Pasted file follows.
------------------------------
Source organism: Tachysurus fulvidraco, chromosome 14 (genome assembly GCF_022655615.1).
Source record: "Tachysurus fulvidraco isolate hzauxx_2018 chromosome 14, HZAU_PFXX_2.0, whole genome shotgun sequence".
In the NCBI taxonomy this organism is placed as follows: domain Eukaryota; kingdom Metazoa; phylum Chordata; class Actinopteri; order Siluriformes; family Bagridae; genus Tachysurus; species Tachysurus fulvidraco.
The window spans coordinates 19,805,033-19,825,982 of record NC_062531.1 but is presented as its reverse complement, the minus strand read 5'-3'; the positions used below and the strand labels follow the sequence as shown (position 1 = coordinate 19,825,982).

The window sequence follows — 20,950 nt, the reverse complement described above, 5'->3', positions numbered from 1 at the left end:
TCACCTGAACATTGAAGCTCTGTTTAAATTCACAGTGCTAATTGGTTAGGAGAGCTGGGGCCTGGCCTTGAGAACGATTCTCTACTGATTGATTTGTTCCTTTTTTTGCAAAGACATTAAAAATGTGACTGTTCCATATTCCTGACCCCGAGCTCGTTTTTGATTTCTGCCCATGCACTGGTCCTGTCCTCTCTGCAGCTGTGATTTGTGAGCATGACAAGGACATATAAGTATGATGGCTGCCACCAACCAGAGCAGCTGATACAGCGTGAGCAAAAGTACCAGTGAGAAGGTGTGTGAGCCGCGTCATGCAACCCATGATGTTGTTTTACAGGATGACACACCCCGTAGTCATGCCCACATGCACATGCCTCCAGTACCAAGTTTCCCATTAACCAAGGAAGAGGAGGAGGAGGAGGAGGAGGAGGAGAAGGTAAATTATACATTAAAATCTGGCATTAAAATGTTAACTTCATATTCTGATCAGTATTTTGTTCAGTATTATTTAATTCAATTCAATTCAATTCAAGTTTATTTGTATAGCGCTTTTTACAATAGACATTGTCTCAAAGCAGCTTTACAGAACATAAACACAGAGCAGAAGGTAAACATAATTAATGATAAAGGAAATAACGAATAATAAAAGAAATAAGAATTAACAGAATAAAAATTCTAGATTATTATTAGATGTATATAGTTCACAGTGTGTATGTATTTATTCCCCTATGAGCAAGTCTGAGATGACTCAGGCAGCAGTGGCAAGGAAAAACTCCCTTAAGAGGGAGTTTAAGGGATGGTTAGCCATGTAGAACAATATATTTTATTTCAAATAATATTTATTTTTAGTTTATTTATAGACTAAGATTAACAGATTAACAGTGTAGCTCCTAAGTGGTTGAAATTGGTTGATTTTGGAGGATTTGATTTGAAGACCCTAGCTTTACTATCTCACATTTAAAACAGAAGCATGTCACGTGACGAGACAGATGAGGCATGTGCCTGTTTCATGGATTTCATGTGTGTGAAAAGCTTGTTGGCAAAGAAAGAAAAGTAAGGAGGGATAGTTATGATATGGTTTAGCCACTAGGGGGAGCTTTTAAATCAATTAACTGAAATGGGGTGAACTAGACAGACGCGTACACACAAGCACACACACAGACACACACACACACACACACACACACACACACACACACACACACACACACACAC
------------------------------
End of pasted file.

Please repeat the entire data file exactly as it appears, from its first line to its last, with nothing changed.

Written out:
Source organism: Tachysurus fulvidraco, chromosome 14 (genome assembly GCF_022655615.1).
Source record: "Tachysurus fulvidraco isolate hzauxx_2018 chromosome 14, HZAU_PFXX_2.0, whole genome shotgun sequence".
In the NCBI taxonomy this organism is placed as follows: domain Eukaryota; kingdom Metazoa; phylum Chordata; class Actinopteri; order Siluriformes; family Bagridae; genus Tachysurus; species Tachysurus fulvidraco.
The window spans coordinates 19,805,033-19,825,982 of record NC_062531.1 but is presented as its reverse complement, the minus strand read 5'-3'; the positions used below and the strand labels follow the sequence as shown (position 1 = coordinate 19,825,982).

The window sequence follows — 20,950 nt, the reverse complement described above, 5'->3', positions numbered from 1 at the left end:
TCACCTGAACATTGAAGCTCTGTTTAAATTCACAGTGCTAATTGGTTAGGAGAGCTGGGGCCTGGCCTTGAGAACGATTCTCTACTGATTGATTTGTTCCTTTTTTTGCAAAGACATTAAAAATGTGACTGTTCCATATTCCTGACCCCGAGCTCGTTTTTGATTTCTGCCCATGCACTGGTCCTGTCCTCTCTGCAGCTGTGATTTGTGAGCATGACAAGGACATATAAGTATGATGGCTGCCACCAACCAGAGCAGCTGATACAGCGTGAGCAAAAGTACCAGTGAGAAGGTGTGTGAGCCGCGTCATGCAACCCATGATGTTGTTTTACAGGATGACACACCCCGTAGTCATGCCCACATGCACATGCCTCCAGTACCAAGTTTCCCATTAACCAAGGAAGAGGAGGAGGAGGAGGAGGAGGAGGAGAAGGTAAATTATACATTAAAATCTGGCATTAAAATGTTAACTTCATATTCTGATCAGTATTTTGTTCAGTATTATTTAATTCAATTCAATTCAATTCAAGTTTATTTGTATAGCGCTTTTTACAATAGACATTGTCTCAAAGCAGCTTTACAGAACATAAACACAGAGCAGAAGGTAAACATAATTAATGATAAAGGAAATAACGAATAATAAAAGAAATAAGAATTAACAGAATAAAAATTCTAGATTATTATTAGATGTATATAGTTCACAGTGTGTATGTATTTATTCCCCTATGAGCAAGTCTGAGATGACTCAGGCAGCAGTGGCAAGGAAAAACTCCCTTAAGAGGGAGTTTAAGGGATGGTTAGCCATGTAGAACAATATATTTTATTTCAAATAATATTTATTTTTAGTTTATTTATAGACTAAGATTAACAGATTAACAGTGTAGCTCCTAAGTGGTTGAAATTGGTTGATTTTGGAGGATTTGATTTGAAGACCCTAGCTTTACTATCTCACATTTAAAACAGAAGCATGTCACGTGACGAGACAGATGAGGCATGTGCCTGTTTCATGGATTTCATGTGTGTGAAAAGCTTGTTGGCAAAGAAAGAAAAGTAAGGAGGGATAGTTATGATATGGTTTAGCCACTAGGGGGAGCTTTTAAATCAATTAACTGAAATGGGGTGAACTAGACAGACGCGTACACACAAGCACACACACAGACACACACACACACACACACACACACACACACACACACACACACACACACACAC